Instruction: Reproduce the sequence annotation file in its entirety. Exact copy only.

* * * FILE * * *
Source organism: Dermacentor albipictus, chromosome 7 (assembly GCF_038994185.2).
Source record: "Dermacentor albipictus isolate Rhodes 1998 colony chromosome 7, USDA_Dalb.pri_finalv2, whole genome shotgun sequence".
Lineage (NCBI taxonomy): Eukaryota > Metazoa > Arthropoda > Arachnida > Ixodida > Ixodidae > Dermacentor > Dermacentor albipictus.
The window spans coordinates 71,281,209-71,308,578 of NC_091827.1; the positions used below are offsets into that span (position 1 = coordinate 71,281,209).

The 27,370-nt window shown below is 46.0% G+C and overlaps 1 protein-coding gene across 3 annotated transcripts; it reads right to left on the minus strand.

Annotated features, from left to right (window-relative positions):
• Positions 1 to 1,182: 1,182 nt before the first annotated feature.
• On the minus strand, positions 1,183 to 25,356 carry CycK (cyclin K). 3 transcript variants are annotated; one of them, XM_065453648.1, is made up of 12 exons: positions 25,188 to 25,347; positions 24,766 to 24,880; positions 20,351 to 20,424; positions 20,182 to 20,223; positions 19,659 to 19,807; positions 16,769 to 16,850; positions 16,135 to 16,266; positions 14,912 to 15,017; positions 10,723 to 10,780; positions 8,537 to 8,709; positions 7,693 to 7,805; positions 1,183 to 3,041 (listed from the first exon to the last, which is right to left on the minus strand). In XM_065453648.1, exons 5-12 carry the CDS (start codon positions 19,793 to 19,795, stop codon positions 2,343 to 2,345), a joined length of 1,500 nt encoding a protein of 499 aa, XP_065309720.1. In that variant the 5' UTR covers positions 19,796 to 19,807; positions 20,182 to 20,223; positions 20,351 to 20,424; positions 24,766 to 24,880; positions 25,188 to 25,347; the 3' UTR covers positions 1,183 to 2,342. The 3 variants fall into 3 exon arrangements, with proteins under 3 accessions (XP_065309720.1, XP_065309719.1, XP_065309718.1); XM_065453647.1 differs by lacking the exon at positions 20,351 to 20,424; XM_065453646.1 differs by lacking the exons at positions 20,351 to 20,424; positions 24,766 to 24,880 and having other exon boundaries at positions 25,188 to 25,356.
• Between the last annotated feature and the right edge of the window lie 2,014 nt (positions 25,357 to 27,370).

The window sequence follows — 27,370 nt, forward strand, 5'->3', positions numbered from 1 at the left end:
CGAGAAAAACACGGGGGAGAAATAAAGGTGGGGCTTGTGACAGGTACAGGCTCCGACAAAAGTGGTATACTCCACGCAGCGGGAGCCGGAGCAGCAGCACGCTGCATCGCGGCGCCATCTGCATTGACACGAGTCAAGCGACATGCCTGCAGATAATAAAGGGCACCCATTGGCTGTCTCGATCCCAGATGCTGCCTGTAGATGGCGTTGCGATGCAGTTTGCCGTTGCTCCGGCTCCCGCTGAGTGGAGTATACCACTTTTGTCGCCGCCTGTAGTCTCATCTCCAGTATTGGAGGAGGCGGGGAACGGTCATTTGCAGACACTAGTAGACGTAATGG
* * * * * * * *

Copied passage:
Source organism: Dermacentor albipictus, chromosome 7 (assembly GCF_038994185.2).
Source record: "Dermacentor albipictus isolate Rhodes 1998 colony chromosome 7, USDA_Dalb.pri_finalv2, whole genome shotgun sequence".
Lineage (NCBI taxonomy): Eukaryota > Metazoa > Arthropoda > Arachnida > Ixodida > Ixodidae > Dermacentor > Dermacentor albipictus.
The window spans coordinates 71,281,209-71,308,578 of NC_091827.1; the positions used below are offsets into that span (position 1 = coordinate 71,281,209).

The 27,370-nt window shown below is 46.0% G+C and overlaps 1 protein-coding gene across 3 annotated transcripts; it reads right to left on the minus strand.

Annotated features, from left to right (window-relative positions):
• Positions 1 to 1,182: 1,182 nt before the first annotated feature.
• On the minus strand, positions 1,183 to 25,356 carry CycK (cyclin K). 3 transcript variants are annotated; one of them, XM_065453648.1, is made up of 12 exons: positions 25,188 to 25,347; positions 24,766 to 24,880; positions 20,351 to 20,424; positions 20,182 to 20,223; positions 19,659 to 19,807; positions 16,769 to 16,850; positions 16,135 to 16,266; positions 14,912 to 15,017; positions 10,723 to 10,780; positions 8,537 to 8,709; positions 7,693 to 7,805; positions 1,183 to 3,041 (listed from the first exon to the last, which is right to left on the minus strand). In XM_065453648.1, exons 5-12 carry the CDS (start codon positions 19,793 to 19,795, stop codon positions 2,343 to 2,345), a joined length of 1,500 nt encoding a protein of 499 aa, XP_065309720.1. In that variant the 5' UTR covers positions 19,796 to 19,807; positions 20,182 to 20,223; positions 20,351 to 20,424; positions 24,766 to 24,880; positions 25,188 to 25,347; the 3' UTR covers positions 1,183 to 2,342. The 3 variants fall into 3 exon arrangements, with proteins under 3 accessions (XP_065309720.1, XP_065309719.1, XP_065309718.1); XM_065453647.1 differs by lacking the exon at positions 20,351 to 20,424; XM_065453646.1 differs by lacking the exons at positions 20,351 to 20,424; positions 24,766 to 24,880 and having other exon boundaries at positions 25,188 to 25,356.
• Between the last annotated feature and the right edge of the window lie 2,014 nt (positions 25,357 to 27,370).

The window sequence follows — 27,370 nt, forward strand, 5'->3', positions numbered from 1 at the left end:
CGAGAAAAACACGGGGGAGAAATAAAGGTGGGGCTTGTGACAGGTACAGGCTCCGACAAAAGTGGTATACTCCACGCAGCGGGAGCCGGAGCAGCAGCACGCTGCATCGCGGCGCCATCTGCATTGACACGAGTCAAGCGACATGCCTGCAGATAATAAAGGGCACCCATTGGCTGTCTCGATCCCAGATGCTGCCTGTAGATGGCGTTGCGATGCAGTTTGCCGTTGCTCCGGCTCCCGCTGAGTGGAGTATACCACTTTTGTCGCCGCCTGTAGTCTCATCTCCAGTATTGGAGGAGGCGGGGAACGGTCATTTGCAGACACTAGTAGACGTAATGG